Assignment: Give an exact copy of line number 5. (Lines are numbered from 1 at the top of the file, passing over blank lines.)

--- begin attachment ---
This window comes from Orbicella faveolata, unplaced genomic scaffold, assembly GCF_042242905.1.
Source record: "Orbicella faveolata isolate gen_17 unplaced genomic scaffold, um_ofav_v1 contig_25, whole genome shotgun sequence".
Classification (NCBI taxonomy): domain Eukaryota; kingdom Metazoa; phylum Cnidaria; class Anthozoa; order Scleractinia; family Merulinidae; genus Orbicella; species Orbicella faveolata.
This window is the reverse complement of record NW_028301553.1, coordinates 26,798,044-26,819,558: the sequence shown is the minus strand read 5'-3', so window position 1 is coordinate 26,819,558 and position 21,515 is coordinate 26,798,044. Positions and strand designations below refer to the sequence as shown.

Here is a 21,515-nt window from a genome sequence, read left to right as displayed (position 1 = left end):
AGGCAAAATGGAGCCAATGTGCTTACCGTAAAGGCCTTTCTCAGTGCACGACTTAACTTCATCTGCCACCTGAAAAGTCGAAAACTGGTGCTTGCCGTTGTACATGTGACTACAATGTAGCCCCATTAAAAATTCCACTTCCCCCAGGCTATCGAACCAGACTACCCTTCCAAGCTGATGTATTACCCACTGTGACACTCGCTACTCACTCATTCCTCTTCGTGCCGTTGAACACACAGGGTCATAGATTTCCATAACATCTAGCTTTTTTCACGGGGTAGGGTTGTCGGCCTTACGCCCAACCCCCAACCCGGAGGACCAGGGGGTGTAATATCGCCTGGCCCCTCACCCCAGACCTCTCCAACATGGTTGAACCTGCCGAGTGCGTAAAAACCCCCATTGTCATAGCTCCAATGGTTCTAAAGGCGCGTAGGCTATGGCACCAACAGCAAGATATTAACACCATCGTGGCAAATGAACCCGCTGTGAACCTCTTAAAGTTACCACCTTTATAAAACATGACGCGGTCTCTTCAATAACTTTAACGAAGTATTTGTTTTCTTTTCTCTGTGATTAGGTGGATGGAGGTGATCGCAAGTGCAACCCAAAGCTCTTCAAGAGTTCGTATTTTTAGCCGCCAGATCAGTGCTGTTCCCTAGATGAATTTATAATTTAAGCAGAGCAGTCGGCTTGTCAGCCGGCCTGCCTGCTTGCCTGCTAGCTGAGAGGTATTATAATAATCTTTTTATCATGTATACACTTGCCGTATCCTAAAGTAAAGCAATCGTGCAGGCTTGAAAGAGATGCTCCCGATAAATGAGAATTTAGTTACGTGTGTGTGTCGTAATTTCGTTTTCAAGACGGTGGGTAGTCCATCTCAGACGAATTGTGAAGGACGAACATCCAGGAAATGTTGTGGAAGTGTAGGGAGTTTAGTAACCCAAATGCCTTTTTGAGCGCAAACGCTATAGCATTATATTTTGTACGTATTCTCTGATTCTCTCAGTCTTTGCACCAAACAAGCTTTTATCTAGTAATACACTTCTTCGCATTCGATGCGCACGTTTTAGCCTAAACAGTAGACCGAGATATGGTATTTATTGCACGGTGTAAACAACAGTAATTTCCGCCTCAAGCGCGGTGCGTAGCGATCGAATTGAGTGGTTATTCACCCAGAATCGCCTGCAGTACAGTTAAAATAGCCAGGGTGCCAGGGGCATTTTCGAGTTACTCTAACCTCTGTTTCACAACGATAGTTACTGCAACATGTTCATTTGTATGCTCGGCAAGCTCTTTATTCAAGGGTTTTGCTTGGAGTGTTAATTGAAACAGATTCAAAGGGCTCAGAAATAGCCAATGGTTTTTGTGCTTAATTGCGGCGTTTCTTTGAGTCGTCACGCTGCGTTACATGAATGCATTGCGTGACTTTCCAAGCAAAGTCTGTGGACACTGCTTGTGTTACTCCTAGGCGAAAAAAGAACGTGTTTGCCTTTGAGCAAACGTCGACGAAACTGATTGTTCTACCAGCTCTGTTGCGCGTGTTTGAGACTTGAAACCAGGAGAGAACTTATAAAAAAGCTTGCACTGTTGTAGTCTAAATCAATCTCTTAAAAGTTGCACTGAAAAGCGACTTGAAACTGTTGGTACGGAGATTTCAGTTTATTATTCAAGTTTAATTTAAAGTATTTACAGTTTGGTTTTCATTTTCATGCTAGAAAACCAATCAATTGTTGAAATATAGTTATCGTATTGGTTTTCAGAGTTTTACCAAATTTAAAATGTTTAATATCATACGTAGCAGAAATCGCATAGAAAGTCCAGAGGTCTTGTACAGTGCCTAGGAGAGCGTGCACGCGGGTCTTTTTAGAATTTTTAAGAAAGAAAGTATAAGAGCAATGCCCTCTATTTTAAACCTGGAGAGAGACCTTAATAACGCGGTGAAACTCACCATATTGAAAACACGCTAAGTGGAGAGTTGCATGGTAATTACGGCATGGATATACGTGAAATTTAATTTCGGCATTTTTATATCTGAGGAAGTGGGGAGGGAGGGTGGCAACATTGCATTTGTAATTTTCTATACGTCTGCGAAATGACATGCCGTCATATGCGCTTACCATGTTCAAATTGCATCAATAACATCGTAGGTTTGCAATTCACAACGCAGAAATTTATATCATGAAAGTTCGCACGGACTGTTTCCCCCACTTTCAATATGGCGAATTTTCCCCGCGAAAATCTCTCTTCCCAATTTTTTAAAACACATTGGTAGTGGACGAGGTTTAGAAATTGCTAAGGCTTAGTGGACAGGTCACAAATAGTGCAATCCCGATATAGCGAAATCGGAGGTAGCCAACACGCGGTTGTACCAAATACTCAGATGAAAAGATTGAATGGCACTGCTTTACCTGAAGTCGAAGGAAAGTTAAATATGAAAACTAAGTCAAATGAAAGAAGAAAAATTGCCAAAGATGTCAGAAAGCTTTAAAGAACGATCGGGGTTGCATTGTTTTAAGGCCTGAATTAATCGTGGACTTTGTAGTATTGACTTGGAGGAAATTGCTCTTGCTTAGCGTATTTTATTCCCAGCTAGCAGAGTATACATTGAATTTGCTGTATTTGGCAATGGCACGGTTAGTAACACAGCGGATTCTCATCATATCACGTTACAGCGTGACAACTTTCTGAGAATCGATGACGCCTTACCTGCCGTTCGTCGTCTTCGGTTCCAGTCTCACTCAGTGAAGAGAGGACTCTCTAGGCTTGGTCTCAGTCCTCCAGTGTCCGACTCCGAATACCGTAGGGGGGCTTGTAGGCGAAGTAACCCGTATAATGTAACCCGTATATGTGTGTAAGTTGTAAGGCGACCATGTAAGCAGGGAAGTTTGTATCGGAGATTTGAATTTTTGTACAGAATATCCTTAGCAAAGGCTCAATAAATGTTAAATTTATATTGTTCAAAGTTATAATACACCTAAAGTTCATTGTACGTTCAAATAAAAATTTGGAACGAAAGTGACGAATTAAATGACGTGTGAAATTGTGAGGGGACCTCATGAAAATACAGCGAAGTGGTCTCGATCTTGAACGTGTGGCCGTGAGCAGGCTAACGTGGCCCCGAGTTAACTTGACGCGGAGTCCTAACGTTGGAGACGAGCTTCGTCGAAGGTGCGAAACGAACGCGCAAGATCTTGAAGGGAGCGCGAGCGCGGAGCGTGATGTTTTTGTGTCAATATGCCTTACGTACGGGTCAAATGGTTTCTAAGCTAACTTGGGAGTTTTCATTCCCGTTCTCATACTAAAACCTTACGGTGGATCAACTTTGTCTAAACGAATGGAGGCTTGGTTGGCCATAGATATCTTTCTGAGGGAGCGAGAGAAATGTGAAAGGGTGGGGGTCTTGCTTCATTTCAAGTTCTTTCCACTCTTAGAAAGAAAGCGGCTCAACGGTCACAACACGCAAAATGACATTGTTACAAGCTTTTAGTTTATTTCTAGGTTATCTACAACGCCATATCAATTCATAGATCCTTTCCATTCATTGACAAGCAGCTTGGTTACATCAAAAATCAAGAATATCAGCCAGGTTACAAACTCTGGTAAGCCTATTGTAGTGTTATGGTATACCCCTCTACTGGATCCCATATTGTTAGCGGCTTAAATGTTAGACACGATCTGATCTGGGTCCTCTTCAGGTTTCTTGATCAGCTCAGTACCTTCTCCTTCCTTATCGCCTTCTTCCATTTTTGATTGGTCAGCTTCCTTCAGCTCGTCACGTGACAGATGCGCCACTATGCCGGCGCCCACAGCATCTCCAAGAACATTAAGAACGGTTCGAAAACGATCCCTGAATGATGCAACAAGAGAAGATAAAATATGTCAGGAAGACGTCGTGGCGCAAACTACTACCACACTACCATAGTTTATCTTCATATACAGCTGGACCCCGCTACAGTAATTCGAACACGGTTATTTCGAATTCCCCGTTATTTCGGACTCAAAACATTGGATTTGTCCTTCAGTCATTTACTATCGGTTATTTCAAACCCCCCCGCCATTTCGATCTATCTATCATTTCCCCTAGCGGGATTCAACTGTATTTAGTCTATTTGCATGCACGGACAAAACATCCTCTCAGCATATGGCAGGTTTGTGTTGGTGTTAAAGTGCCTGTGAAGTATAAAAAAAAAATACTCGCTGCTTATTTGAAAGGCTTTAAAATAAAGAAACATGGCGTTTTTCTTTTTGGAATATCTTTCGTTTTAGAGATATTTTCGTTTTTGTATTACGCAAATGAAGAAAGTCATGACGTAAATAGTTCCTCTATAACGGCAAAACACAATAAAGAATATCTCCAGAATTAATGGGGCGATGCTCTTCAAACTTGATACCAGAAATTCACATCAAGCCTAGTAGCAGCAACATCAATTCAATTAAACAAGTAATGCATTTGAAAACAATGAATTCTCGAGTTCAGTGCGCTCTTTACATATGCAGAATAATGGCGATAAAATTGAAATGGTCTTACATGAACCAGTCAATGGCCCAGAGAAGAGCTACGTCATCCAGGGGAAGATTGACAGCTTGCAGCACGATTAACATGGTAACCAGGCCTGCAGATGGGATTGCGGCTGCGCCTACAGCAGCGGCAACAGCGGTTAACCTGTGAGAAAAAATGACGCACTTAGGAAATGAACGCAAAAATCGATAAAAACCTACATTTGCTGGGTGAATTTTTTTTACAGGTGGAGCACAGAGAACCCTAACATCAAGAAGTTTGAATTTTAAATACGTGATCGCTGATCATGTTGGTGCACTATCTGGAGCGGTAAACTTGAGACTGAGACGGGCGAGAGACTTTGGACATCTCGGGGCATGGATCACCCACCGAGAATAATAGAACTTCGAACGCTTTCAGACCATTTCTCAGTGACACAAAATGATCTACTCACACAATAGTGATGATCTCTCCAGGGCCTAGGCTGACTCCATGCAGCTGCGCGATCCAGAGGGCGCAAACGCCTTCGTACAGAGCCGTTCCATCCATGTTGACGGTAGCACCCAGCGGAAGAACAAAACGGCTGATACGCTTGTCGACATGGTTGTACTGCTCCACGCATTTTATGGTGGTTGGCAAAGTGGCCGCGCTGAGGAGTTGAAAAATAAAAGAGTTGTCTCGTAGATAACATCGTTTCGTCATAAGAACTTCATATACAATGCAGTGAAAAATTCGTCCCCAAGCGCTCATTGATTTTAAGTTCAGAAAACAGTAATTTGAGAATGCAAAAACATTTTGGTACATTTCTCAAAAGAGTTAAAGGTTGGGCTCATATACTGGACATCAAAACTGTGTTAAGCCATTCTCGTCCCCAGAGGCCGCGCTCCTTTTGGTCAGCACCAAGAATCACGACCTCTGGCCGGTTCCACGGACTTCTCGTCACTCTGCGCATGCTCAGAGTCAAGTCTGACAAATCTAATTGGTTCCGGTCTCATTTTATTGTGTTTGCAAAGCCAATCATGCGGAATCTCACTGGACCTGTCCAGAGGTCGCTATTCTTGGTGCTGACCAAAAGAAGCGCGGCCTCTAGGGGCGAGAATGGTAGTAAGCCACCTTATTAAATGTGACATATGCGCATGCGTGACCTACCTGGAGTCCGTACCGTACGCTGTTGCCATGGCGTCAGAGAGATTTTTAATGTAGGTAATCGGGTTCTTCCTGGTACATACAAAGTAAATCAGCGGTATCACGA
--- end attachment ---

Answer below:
Here is a 21,515-nt window from a genome sequence, read left to right as displayed (position 1 = left end):